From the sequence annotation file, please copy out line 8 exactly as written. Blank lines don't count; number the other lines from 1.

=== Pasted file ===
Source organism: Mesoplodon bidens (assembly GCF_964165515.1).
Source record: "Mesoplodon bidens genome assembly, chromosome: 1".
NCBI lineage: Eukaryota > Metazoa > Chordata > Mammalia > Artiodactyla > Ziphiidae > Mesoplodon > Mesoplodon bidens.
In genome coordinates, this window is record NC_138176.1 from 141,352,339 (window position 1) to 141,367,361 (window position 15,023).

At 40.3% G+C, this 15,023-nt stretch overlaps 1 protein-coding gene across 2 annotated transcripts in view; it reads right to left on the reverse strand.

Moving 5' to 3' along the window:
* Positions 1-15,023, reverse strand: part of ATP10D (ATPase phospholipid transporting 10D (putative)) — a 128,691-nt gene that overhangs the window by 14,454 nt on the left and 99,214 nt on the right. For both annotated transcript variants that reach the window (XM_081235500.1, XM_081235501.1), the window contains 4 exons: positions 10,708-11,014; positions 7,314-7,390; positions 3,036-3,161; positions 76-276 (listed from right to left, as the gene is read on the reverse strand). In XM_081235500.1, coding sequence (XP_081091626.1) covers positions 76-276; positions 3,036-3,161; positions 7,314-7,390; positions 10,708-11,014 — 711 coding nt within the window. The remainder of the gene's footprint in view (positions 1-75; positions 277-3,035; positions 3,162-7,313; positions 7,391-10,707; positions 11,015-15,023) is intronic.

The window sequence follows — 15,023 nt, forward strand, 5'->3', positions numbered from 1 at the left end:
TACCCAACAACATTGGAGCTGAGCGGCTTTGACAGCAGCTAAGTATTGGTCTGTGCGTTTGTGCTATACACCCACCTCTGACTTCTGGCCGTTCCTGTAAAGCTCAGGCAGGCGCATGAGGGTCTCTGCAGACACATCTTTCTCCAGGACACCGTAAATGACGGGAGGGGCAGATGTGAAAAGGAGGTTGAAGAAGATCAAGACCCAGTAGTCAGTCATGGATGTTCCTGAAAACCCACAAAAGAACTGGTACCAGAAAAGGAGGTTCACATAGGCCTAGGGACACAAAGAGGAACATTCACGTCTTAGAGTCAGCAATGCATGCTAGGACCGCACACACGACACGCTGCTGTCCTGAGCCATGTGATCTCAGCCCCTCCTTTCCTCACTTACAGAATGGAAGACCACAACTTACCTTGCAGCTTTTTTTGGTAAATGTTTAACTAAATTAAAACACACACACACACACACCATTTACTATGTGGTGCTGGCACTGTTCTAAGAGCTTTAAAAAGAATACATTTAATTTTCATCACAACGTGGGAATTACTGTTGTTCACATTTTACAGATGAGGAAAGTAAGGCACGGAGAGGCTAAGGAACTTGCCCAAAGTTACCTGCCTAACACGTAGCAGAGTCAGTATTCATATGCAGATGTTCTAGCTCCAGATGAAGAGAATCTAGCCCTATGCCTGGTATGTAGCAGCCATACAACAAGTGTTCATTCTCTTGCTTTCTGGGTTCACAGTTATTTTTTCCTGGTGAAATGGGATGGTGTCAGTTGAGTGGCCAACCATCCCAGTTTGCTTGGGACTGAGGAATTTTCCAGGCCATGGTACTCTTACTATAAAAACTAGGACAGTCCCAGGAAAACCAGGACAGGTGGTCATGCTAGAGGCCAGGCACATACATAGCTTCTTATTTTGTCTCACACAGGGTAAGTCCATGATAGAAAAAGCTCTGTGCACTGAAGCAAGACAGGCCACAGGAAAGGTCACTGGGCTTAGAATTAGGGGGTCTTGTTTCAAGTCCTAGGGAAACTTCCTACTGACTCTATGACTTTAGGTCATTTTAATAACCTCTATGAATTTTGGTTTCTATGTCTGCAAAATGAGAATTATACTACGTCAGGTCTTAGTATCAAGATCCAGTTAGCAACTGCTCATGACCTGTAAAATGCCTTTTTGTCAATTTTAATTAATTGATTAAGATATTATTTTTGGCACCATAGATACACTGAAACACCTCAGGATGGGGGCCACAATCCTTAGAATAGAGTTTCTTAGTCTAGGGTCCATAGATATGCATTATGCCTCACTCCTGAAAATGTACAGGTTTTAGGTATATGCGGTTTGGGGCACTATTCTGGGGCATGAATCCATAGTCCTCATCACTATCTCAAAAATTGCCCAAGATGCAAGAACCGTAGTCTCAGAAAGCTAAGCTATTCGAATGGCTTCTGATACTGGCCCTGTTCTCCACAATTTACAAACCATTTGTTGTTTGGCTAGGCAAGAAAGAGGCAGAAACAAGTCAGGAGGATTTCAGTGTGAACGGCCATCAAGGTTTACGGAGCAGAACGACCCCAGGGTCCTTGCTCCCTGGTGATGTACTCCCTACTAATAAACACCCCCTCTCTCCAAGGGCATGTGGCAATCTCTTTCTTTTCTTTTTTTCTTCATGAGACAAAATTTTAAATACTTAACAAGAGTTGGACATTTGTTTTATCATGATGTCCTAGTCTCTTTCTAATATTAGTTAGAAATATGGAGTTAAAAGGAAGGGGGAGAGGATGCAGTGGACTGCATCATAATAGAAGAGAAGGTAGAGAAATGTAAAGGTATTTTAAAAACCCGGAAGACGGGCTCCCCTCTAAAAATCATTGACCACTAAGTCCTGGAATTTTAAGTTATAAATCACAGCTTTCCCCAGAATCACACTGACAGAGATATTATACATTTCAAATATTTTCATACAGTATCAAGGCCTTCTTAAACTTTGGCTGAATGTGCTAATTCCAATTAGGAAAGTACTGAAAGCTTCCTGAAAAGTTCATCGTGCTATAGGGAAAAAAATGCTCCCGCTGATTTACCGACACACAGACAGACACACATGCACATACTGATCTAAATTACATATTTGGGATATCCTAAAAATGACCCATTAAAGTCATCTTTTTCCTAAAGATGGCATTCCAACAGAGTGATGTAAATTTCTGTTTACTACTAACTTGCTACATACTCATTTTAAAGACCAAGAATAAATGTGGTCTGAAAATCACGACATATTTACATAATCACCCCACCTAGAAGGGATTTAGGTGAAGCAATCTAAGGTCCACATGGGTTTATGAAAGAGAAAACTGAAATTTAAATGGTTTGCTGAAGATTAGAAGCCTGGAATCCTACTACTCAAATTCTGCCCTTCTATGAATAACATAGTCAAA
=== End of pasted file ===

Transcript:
The window sequence follows — 15,023 nt, forward strand, 5'->3', positions numbered from 1 at the left end: